As their bodies grow, they also require water to support the development and proper functioning of their organs.
Because of this, it may be difficult to keep your puppies properly hydrated. It is crucial to provide access to fresh, clean water at all times to ensure their hydration needs are met.
Is Excessive Drinking a Sign of an Underlying Issue?
While daily water intake variations are normal depending on the weather, the level of exercise, and your puppy’s diet, increased water intake can also be a sign of an underlying disease or health condition. Several medical conditions may lead to excessive drinking. All of these conditions will also cause your puppy to urinate more, and it is even possible that what you first notice is abnormally large urine puddles or increased frequency of urination. Do not hesitate to contact your vet if you notice any of the above changes since it is essential to get to the bottom of the problem.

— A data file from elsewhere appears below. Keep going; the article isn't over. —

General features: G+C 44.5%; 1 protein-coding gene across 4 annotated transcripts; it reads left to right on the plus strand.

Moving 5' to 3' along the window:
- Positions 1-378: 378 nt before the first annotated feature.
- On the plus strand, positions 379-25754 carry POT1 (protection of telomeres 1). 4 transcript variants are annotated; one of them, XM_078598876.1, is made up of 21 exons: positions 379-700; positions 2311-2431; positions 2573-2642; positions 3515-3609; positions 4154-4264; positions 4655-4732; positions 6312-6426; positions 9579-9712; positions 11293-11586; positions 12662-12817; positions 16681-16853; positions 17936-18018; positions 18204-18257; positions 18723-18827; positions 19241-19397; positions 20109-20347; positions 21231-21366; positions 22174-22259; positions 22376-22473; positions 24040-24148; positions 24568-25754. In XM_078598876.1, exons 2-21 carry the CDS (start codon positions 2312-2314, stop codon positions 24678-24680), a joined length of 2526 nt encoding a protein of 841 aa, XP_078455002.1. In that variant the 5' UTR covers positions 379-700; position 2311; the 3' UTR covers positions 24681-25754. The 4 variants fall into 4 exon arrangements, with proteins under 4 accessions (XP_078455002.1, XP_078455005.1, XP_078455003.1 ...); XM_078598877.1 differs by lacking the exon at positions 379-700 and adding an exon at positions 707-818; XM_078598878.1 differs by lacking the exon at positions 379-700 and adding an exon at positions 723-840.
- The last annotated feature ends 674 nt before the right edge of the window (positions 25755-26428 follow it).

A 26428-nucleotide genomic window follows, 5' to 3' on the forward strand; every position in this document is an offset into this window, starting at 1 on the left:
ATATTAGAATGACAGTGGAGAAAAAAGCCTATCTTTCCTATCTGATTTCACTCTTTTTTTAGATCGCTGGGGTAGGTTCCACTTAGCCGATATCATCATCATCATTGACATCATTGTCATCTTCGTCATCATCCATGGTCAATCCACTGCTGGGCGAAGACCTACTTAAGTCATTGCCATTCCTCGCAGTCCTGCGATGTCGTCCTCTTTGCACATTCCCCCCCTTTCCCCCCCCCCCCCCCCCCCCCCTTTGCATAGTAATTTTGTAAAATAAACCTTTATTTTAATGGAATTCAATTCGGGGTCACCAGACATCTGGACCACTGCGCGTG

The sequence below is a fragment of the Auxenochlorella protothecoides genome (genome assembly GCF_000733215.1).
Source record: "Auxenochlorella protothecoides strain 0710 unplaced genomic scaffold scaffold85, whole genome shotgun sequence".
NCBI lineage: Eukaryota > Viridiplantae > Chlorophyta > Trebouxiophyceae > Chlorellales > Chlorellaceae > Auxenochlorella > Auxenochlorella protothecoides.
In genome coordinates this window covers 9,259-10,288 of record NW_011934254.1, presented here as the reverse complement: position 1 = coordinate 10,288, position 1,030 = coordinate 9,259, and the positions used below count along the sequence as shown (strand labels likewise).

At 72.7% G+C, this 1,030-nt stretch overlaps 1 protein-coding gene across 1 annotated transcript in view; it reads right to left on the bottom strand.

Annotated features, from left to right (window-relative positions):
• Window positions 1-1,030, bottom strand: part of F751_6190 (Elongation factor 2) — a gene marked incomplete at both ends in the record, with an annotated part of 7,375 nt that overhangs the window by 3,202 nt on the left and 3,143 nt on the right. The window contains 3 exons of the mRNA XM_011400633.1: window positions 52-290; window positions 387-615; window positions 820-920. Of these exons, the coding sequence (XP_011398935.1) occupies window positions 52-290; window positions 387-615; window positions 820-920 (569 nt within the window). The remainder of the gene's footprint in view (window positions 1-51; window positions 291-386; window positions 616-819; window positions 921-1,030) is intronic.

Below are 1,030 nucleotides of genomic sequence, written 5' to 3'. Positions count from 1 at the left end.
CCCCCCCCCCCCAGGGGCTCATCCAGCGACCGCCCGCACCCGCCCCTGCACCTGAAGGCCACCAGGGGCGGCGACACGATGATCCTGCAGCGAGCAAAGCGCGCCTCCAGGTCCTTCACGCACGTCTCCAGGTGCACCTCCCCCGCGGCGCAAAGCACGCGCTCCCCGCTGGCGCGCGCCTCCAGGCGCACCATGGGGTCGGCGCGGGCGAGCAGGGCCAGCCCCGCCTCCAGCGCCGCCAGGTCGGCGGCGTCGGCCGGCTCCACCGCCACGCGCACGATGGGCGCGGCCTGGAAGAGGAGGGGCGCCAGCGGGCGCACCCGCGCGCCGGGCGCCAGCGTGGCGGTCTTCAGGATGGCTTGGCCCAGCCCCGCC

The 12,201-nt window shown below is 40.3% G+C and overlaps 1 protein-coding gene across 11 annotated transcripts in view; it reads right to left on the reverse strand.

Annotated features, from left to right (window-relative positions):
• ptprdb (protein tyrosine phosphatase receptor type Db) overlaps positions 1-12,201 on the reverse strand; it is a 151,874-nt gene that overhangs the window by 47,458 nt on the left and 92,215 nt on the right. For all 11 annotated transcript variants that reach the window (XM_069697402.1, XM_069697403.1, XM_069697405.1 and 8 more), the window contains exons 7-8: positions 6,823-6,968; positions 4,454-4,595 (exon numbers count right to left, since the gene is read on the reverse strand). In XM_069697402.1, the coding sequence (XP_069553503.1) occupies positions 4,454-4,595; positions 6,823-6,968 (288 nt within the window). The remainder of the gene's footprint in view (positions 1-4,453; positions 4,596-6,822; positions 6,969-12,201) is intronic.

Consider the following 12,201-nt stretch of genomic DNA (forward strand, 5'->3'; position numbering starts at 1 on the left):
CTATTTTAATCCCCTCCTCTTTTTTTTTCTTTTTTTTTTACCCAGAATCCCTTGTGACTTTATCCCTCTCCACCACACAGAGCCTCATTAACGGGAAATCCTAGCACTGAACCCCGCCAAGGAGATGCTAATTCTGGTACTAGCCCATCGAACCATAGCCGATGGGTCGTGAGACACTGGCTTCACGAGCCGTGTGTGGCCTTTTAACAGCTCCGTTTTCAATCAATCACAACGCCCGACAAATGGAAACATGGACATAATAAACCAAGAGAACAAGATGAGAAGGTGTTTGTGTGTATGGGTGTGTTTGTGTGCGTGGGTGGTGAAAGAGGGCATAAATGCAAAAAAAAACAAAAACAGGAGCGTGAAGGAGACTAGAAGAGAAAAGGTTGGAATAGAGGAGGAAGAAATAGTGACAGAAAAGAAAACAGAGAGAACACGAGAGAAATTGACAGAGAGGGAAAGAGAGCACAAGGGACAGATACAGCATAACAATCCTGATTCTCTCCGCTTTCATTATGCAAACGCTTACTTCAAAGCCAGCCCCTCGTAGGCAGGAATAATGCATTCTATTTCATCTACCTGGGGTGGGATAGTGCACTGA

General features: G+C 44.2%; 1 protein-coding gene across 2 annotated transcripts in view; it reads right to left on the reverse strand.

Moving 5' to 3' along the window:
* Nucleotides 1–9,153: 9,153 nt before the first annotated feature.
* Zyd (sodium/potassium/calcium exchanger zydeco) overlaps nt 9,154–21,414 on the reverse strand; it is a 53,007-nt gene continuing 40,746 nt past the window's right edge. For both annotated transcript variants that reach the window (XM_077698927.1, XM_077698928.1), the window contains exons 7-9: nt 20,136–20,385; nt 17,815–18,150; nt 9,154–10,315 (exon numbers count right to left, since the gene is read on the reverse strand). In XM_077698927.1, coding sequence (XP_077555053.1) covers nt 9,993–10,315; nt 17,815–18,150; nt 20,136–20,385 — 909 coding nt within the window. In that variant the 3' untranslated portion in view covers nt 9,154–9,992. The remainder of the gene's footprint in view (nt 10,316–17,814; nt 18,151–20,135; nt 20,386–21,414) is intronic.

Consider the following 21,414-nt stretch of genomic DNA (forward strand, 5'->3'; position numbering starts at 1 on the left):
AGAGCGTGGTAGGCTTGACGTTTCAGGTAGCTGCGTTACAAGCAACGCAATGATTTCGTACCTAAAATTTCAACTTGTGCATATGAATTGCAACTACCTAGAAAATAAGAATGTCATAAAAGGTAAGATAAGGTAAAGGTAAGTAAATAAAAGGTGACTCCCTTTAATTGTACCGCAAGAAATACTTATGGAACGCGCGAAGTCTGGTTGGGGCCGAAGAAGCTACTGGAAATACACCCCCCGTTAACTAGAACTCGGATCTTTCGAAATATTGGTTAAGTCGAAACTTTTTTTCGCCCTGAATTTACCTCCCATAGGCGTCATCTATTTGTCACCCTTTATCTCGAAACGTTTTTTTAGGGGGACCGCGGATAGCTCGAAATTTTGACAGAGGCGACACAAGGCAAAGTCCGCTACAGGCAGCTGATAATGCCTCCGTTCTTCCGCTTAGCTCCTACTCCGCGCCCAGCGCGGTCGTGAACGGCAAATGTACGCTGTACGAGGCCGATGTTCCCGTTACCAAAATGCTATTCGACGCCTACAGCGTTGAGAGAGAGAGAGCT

The following conditions can make your puppy drink an excessive amount of water:
- Digestive problems: vomiting and diarrhea cause your puppy to lose body fluids, and they sometimes compensate by drinking more water
- Urinary tract infections: this is a common reason for increased water intake and should always be considered.
- Diabetes mellitus: caused by increased blood sugar (glucose). Luckily, it is an uncommon condition in puppies.
- Diabetes insipidus: a rare condition in which your puppy’s kidneys can’t concentrate their urine due to a problem with the antidiuretic hormone (ADH).
- Kidney disease: the kidney is the main organ that produces and concentrates urine, and if it stops working, this ability is lost, manifesting as increased thirst.
- Cushing’s disease: the condition is uncommon in puppies and is caused by an overproduction of stress hormone (cortisol) and steroids from the adrenal glands.
- Certain medications
If you observe a significant increase in your puppy’s water consumption or other unusual symptoms, it is vital to consult a veterinarian to rule out any potential health issues.
Risks of Drinking Too Much Water
While staying hydrated is crucial for puppies, excessive drinking can pose risks to their health. One concern is the potential for overhydration, also known as water intoxication.